Drunk Driving as a Tourist in the U.S. – What You Should Know

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Given the fact that around 40% of all traffic fatalities in the U.S. are caused by drunk driving and the excessive use of alcohol, you can expect this to be a genuine problem, as well as one that’s seriously taken care of by the authorities.

Looking at some statistics, we can see that over 1.8 million people are arrested yearly for drunk driving. It is assumed that there are millions of other people who drive under the influence and remain untouched by the law.

In most cases, a DUI lawyer can be very helpful when you are in think kind of trouble – so let’s take a look at what you should know if you might be driving drunk as a tourist in the U.S. Naturally, our sole recommendation is to refrain from doing it – you will soon discover why.

Alcohol Limits

When you are in the U.S., you are unfit to drive if your breath contains 35 micrograms of alcohol per 100ml – or if your blood contains 80 micrograms of alcohol per 100ml.

In most American states, you are considered as driving under the influence of alcohol if your blood-alcohol content, abbreviated as BAC, is 0.1%. There may be cases when this limit can be lower, such as 0.08%. If you are minor, however, the limit goes down to 0.05%.

Keep in mind that some states have their own rules. Therefore, before supposing that you are within a certain limit, check the drunk driving laws of the states you plan to visit.

For example, there are states in which you may be charged with driving while impaired if your BAC is above a certain level – for instance, between 0.05 and 0.09%.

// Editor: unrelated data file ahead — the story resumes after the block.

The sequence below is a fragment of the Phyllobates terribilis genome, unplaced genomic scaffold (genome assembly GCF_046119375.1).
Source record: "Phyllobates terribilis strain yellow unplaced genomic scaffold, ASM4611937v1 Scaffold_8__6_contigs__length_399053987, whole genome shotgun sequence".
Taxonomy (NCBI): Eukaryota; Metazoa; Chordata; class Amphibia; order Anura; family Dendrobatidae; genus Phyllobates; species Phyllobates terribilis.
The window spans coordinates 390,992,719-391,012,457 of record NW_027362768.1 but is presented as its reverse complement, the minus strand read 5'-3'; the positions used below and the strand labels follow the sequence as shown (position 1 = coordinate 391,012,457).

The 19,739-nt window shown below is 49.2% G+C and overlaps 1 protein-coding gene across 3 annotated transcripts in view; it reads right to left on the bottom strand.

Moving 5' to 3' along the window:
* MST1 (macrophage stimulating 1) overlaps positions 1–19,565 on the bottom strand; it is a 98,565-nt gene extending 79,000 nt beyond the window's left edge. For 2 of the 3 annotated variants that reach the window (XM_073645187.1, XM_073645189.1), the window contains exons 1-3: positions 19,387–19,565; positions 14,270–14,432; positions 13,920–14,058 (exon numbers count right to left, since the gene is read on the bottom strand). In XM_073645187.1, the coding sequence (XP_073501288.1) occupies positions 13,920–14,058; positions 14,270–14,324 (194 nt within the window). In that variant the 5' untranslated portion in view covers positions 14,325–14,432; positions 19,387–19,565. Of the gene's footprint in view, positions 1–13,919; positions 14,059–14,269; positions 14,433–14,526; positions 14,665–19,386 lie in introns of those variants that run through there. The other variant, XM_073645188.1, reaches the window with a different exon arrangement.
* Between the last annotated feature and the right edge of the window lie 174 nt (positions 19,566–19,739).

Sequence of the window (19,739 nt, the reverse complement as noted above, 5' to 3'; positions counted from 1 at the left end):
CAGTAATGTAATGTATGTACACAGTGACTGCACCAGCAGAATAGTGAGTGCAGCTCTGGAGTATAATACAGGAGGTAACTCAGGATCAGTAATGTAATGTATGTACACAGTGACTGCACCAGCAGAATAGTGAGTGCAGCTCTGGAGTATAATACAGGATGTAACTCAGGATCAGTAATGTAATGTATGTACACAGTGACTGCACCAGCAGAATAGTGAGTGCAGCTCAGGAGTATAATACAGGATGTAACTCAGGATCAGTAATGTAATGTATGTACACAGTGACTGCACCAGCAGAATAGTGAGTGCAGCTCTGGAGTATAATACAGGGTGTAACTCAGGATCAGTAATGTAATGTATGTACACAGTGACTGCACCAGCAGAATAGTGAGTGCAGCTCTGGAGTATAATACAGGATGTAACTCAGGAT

However, you may be charged only if you’ve been involved in an accident or driving recklessly.

Tests You May Have to Take

Even though the police need a good reason to stop your vehicle before they demand you take a breathalyzer test, a few permit them randomly.
It is well known that police officers usually try to detect alcohol by sniffing the air inside your vehicle after stopping you. They may also try to find a reason to perform a sobriety test.

Here is how you can be tested:

  • You may be asked to count numbers or recite the alphabet.
  • You may have to stand on one foot for a certain time period, walk in a straight line, or even touch the tip of your nose with one of your index fingers while your eyes are closed.
  • When it comes to chemical tests, you may have to take a blood, breath, saliva, or urine alcohol test.

If you refuse to take one of the aforementioned tests, your driving license may be automatically revoked or suspended.

Penalties for Drunk Driving

If you are caught driving under the influence, you may face on-the-spot license revocation or suspension, fines, community service, or even imprisonment.

The first drunk driving conviction will result in a heavy fine, as well as in the revocation of your license, usually for up to six months. However, in around 40 U.S. states, you may be imprisoned from 1 to 60 days after your first or second offense.

Given the issues caused by drunk driving, people in the U.S. are encouraged to call 911 if they spot a drunk driver or even if they carry an open alcohol container.

The Bottom Line

In the end, we strongly recommend to avoid drinking alcohol if you are going to drive a car while visiting the U.S. Chances are that police officers and other officials may behave differently with you – not because you are a tourist, but because you are a tourist who decided to endanger the U.S. roads by drinking alcohol and driving.

To avoid any issues related to alcohol, we recommend you stay away from it while driving and to keep it back in the boot if you have to take it with you.

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